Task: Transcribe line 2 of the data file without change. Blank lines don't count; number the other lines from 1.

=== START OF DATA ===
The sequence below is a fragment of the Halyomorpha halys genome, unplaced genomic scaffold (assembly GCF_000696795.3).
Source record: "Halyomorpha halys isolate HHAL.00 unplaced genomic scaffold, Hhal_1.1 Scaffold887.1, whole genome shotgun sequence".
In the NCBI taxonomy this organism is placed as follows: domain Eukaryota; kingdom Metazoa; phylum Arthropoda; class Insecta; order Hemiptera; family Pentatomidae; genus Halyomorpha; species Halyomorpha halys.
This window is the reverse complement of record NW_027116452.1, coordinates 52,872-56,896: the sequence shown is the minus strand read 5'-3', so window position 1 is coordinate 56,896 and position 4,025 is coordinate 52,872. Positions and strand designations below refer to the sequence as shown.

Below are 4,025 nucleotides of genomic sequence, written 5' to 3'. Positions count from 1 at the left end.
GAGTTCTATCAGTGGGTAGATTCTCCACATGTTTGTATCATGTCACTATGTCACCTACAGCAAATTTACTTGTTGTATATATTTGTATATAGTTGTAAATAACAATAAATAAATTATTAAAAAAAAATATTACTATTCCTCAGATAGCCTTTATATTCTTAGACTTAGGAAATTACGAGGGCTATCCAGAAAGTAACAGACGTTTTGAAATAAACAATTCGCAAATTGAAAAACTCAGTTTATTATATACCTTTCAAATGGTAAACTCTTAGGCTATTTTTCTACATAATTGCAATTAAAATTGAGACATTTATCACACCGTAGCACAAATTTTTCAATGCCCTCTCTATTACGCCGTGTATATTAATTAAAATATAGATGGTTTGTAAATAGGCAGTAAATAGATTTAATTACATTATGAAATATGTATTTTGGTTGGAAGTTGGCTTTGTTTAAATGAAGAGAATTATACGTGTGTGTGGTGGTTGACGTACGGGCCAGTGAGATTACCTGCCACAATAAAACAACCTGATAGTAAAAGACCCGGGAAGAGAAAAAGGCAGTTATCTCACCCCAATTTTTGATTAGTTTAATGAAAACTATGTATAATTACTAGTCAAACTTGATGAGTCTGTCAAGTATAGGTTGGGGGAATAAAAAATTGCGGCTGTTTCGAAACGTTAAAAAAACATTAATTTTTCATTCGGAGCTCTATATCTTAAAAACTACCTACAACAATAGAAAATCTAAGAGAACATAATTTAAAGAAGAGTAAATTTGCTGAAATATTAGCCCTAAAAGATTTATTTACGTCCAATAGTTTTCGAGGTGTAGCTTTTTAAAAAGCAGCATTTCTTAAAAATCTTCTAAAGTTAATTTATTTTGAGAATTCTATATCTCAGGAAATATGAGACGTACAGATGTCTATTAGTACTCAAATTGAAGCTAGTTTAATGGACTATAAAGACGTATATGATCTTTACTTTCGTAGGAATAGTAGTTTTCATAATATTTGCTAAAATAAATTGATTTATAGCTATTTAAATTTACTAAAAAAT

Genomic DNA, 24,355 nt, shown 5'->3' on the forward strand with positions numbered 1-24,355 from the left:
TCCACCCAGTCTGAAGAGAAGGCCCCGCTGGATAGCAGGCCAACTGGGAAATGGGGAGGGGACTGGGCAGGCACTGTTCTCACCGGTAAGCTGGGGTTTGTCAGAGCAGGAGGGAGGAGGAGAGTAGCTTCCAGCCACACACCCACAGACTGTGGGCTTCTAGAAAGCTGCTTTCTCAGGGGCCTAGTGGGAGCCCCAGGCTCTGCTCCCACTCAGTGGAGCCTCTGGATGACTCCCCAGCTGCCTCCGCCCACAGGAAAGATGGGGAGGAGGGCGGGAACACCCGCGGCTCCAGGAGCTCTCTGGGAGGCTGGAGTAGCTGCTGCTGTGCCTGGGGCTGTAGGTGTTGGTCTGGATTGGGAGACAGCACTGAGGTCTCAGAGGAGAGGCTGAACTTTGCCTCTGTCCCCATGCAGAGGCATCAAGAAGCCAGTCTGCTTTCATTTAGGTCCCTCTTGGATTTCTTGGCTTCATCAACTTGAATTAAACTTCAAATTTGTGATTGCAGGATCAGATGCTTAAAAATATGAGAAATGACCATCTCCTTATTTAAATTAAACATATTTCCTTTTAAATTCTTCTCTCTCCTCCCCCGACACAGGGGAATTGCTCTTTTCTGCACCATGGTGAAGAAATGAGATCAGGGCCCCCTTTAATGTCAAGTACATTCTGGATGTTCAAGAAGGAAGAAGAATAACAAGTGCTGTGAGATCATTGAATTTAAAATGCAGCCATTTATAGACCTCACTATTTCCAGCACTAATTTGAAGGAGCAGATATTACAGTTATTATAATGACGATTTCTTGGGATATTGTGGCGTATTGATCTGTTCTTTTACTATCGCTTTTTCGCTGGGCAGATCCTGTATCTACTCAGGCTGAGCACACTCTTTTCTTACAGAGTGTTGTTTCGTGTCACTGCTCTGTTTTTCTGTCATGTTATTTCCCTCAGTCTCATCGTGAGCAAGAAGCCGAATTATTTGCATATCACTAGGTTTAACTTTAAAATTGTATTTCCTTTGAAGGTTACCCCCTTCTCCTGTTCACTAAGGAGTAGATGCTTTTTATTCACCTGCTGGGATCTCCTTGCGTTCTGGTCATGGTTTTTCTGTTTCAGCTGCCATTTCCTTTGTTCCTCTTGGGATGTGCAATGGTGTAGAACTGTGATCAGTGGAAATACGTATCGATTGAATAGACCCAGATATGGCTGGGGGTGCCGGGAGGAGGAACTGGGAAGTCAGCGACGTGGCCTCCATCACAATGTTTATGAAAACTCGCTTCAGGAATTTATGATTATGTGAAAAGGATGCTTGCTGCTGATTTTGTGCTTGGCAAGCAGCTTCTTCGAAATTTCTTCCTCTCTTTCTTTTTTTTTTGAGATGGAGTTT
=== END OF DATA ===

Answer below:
Source record: "Halyomorpha halys isolate HHAL.00 unplaced genomic scaffold, Hhal_1.1 Scaffold887.1, whole genome shotgun sequence".